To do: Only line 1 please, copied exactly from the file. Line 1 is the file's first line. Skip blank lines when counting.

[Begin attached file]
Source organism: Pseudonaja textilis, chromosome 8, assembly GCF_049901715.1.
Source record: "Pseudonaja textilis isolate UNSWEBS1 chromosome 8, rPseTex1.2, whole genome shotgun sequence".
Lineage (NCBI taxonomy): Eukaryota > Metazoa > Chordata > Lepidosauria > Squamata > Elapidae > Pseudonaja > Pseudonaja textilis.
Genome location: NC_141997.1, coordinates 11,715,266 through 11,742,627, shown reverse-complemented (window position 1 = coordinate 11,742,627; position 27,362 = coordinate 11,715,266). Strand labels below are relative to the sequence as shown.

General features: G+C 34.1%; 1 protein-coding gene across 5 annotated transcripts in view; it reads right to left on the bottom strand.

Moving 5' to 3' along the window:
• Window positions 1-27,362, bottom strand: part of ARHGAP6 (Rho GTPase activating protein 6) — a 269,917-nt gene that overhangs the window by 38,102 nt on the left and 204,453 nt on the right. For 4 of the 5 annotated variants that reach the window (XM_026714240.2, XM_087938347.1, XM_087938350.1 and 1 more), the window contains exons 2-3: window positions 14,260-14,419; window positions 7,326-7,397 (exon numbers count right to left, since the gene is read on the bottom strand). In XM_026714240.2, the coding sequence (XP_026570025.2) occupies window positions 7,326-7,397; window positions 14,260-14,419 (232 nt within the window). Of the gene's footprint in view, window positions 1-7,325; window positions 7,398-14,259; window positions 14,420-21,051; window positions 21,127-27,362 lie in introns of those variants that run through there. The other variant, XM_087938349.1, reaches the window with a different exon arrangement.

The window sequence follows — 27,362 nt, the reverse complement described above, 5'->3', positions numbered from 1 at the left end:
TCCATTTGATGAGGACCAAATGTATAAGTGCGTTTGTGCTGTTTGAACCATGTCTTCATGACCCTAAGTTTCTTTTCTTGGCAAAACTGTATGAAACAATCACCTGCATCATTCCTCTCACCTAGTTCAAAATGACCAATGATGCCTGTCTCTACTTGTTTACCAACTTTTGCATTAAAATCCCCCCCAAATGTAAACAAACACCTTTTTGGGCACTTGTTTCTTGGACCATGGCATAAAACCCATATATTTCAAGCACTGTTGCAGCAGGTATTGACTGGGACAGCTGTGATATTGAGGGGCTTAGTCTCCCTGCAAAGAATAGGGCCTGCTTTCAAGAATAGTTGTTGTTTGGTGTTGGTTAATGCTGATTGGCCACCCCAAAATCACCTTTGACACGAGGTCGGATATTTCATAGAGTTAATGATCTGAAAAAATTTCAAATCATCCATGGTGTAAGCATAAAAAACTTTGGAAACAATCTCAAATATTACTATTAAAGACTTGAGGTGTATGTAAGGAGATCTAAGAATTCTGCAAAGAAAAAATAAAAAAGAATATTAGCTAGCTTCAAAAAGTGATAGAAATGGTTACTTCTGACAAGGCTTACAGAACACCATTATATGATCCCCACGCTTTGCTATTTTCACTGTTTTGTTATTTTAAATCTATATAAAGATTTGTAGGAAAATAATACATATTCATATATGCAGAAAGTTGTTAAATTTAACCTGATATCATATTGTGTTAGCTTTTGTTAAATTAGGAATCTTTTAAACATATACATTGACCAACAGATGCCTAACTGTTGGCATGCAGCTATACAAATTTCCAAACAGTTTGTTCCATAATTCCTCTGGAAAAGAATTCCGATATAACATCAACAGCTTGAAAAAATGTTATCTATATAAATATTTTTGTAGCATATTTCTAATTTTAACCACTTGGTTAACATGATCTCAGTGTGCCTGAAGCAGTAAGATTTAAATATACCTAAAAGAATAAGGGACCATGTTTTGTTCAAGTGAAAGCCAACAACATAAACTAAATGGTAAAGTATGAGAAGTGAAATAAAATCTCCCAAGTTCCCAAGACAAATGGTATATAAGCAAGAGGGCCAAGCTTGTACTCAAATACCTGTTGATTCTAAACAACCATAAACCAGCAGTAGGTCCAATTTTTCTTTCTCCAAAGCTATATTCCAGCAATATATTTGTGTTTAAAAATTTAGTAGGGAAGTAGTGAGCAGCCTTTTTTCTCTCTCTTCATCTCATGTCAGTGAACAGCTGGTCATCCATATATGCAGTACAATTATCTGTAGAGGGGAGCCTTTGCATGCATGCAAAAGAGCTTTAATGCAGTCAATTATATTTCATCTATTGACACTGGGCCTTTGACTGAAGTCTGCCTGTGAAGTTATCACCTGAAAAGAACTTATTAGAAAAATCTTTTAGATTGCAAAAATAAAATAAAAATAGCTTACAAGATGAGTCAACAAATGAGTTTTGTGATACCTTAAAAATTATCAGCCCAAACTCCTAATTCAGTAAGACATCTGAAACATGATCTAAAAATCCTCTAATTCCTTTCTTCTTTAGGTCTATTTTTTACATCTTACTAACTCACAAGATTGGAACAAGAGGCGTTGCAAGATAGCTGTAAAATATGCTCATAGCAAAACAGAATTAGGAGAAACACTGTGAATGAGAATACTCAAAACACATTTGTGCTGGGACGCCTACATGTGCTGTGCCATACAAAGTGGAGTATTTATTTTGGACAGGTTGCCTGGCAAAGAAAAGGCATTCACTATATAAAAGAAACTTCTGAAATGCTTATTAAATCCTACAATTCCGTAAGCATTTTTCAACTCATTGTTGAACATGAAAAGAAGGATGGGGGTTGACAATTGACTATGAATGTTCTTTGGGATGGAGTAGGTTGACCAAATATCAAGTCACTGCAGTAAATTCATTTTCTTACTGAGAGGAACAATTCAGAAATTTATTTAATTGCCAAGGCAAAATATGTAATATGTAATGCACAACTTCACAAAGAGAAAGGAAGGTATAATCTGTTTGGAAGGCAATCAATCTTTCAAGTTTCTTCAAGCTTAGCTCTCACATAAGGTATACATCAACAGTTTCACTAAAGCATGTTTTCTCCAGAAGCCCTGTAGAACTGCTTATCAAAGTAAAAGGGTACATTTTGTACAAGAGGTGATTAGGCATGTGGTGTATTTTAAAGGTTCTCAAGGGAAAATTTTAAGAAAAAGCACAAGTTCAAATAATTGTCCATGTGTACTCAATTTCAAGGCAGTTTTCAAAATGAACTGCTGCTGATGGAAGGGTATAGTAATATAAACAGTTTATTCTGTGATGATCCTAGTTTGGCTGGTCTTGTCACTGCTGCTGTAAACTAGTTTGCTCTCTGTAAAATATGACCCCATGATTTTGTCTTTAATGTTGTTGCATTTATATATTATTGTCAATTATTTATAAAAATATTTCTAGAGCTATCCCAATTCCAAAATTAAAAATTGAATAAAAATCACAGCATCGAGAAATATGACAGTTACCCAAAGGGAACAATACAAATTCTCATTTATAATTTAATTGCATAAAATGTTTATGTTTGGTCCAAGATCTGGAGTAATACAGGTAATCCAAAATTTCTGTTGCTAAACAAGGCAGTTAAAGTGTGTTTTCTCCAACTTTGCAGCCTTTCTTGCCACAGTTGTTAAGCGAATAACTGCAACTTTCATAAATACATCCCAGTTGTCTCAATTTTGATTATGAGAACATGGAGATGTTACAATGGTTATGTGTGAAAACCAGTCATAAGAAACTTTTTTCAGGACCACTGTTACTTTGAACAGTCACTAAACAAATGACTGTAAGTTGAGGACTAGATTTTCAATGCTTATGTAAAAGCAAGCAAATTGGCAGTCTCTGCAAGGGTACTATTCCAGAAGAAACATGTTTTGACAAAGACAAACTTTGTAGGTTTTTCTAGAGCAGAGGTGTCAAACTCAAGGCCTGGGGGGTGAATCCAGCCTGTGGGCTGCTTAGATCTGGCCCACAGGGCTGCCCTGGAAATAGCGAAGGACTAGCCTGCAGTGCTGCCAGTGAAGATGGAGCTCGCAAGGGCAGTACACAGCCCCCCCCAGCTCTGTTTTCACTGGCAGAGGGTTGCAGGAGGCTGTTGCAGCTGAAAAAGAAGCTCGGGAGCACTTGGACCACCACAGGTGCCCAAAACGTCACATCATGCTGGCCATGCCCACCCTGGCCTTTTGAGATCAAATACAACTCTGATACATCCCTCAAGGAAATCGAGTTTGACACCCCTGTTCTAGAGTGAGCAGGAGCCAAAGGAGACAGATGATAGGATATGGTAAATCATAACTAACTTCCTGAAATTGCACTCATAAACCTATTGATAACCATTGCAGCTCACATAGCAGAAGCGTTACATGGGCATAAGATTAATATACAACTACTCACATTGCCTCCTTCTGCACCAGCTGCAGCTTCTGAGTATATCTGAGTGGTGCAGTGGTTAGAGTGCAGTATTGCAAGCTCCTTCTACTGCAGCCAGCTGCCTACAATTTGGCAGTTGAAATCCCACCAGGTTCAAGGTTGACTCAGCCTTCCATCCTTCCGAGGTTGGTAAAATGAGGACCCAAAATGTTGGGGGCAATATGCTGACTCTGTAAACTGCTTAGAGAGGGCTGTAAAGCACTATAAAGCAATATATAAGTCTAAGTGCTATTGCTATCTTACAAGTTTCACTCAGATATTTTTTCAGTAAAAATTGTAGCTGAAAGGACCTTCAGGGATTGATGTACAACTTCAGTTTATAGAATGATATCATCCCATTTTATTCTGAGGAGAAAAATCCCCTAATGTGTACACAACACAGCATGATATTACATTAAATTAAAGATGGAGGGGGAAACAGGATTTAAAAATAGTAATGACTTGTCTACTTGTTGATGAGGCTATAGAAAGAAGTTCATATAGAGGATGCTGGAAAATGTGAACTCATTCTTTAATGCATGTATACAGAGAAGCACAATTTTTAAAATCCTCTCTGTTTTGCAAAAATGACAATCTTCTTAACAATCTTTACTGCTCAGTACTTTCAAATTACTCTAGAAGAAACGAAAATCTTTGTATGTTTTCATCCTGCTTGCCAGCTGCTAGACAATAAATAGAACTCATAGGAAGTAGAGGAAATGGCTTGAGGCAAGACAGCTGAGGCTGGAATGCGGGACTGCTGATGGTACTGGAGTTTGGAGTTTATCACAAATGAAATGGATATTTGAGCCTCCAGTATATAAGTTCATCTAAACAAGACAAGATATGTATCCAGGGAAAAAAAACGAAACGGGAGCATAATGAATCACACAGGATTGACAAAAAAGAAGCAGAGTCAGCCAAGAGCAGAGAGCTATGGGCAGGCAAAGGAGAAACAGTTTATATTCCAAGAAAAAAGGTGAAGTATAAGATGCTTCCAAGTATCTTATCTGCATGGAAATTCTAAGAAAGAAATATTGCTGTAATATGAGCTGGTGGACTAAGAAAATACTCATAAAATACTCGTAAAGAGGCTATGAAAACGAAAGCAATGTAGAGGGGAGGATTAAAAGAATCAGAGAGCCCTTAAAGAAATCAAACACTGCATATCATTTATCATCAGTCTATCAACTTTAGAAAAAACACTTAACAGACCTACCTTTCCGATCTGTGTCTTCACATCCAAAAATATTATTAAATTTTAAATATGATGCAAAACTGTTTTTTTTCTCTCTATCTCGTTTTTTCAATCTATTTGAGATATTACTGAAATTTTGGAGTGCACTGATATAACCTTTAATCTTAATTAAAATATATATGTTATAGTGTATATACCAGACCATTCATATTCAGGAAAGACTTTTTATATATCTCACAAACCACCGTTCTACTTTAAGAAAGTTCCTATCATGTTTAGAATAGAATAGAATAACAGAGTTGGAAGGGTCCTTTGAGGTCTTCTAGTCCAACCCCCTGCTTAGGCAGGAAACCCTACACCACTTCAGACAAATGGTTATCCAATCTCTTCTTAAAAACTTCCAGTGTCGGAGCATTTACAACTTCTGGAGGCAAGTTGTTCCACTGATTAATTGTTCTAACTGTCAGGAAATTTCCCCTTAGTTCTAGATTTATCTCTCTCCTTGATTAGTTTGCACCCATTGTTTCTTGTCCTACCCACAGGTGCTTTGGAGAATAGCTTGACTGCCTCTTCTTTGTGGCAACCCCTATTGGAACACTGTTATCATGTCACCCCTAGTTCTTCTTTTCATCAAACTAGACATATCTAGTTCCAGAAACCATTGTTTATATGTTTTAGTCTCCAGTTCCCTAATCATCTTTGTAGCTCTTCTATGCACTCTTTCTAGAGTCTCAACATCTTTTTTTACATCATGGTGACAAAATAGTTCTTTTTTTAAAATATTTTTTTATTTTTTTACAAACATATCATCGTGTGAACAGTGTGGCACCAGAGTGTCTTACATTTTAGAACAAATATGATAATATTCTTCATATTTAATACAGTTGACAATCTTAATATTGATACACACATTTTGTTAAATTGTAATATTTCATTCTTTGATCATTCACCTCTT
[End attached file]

Source organism: Pseudonaja textilis, chromosome 8, assembly GCF_049901715.1.